private defence:
1. Against the acts of a public servant; and
2. Against the acts of those acting under their authority or direction;
3. When there is sufficient time for recourse to public authorities; and
4. The quantum of harm that may be caused shall in no case be in excess of harm that may be
necessary for the purpose of defence
Section 100: specifies when the right of private defence of the body extends to causing death: –

Section 101: prescribes when such right extends to causing any harm other than death:-
If the offence be not of any of the descriptions enumerated in the last preceding section, the right of
private defence of the body does not extend to the voluntary causing of death to the assailant, but
does extend, under the restrictions mentioned in Section 99, to the voluntary causing to the assailant
of any harm other than death.

Section102: it deals with the commencement and continuance of the right of private defence of the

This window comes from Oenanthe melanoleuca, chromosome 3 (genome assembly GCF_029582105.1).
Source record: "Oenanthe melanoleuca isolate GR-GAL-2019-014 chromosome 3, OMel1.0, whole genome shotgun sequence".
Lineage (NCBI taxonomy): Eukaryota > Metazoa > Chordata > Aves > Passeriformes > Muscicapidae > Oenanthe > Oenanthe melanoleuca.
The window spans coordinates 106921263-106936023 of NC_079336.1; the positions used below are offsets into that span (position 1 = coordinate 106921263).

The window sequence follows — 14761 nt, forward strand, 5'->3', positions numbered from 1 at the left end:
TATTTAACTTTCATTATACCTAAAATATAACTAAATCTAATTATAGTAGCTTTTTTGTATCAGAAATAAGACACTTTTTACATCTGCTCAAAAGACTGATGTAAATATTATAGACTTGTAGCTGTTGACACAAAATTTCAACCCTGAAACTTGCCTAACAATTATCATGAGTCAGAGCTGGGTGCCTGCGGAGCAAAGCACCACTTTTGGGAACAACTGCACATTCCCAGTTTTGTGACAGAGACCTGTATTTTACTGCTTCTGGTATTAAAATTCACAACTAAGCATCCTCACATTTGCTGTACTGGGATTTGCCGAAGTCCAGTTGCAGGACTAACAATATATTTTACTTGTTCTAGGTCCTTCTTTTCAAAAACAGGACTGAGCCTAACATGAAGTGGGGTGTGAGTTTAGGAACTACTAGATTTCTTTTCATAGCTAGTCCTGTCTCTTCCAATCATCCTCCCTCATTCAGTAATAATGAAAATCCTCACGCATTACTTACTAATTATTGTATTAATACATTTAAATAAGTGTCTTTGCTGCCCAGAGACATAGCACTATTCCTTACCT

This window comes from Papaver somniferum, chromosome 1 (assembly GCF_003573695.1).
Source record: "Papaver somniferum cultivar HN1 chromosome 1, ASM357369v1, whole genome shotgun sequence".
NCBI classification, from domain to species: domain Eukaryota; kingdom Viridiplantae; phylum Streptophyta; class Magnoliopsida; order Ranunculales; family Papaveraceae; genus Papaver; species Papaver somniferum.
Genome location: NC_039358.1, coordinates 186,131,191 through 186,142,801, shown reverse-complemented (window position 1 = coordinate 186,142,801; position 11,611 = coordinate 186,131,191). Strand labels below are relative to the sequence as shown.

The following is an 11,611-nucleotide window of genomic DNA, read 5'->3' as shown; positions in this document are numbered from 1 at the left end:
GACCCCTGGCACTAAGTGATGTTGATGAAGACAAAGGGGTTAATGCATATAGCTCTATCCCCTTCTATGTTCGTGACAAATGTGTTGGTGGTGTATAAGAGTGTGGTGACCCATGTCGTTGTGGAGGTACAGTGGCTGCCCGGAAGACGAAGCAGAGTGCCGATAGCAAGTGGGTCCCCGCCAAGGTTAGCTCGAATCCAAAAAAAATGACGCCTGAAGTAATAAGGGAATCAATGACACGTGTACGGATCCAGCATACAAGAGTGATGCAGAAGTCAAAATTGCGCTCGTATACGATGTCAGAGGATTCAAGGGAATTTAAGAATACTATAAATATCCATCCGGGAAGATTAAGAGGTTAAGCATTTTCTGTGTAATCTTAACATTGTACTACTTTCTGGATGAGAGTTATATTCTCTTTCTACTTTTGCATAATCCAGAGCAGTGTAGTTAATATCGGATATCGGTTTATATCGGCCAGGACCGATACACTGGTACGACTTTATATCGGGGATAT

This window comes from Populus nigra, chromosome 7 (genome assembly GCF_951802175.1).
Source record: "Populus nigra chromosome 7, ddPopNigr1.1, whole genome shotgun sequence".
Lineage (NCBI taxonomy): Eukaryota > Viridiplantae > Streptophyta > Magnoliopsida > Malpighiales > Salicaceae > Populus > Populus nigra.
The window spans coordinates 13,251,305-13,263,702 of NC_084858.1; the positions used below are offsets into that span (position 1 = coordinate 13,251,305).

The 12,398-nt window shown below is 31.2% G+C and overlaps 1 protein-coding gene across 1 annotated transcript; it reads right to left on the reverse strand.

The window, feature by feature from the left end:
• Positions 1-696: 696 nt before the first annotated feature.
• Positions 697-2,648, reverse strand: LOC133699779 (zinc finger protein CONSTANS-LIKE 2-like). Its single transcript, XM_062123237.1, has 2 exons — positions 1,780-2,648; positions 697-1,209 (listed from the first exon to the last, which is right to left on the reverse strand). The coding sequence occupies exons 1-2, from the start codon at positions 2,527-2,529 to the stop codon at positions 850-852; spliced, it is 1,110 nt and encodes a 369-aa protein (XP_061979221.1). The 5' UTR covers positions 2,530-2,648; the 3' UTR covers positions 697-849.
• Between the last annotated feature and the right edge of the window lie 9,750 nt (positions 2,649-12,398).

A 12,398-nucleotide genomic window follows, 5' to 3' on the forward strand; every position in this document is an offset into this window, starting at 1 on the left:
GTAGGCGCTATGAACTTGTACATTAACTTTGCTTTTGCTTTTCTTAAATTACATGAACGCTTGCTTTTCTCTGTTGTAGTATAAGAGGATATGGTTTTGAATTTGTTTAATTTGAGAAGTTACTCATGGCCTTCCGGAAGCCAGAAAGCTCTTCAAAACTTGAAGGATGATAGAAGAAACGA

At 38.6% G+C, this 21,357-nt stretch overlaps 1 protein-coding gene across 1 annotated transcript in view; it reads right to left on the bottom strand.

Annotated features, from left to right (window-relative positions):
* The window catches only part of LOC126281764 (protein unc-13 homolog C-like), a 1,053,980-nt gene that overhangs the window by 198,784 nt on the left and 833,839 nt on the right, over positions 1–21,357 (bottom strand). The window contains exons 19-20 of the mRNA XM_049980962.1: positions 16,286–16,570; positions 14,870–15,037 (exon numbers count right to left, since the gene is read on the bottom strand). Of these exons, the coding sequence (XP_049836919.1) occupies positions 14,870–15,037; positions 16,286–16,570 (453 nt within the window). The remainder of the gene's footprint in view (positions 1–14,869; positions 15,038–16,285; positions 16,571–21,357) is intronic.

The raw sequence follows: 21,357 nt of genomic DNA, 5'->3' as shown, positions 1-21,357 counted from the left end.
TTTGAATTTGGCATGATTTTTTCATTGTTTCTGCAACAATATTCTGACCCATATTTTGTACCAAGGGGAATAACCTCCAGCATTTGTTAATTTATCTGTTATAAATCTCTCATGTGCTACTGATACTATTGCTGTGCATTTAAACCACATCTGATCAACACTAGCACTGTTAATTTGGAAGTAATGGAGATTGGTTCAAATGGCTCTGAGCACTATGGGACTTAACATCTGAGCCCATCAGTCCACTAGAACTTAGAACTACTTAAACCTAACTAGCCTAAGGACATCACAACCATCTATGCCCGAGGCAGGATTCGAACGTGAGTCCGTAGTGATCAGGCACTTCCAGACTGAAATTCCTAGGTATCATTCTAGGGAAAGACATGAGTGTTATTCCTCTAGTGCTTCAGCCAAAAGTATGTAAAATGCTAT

body:
The right of private defence of the body commences as soon as a reasonable apprehension of danger
to the body arises from an attempt or threat to commit the offence though the offence may not have
been committed; and it continues as long as such apprehension of danger to the body continues.

Section103: specifies when the right of private defence of property extends to causing death under
such circumstances as may reasonably cause apprehension that death or grievous hurt will be the
consequence, if such right of private defence is not exercised.

Section 104: tells us when such right extends to causing any harm other than death:-
8

If the offence, the committing of which, or the attempting to commit which, occasions the exercise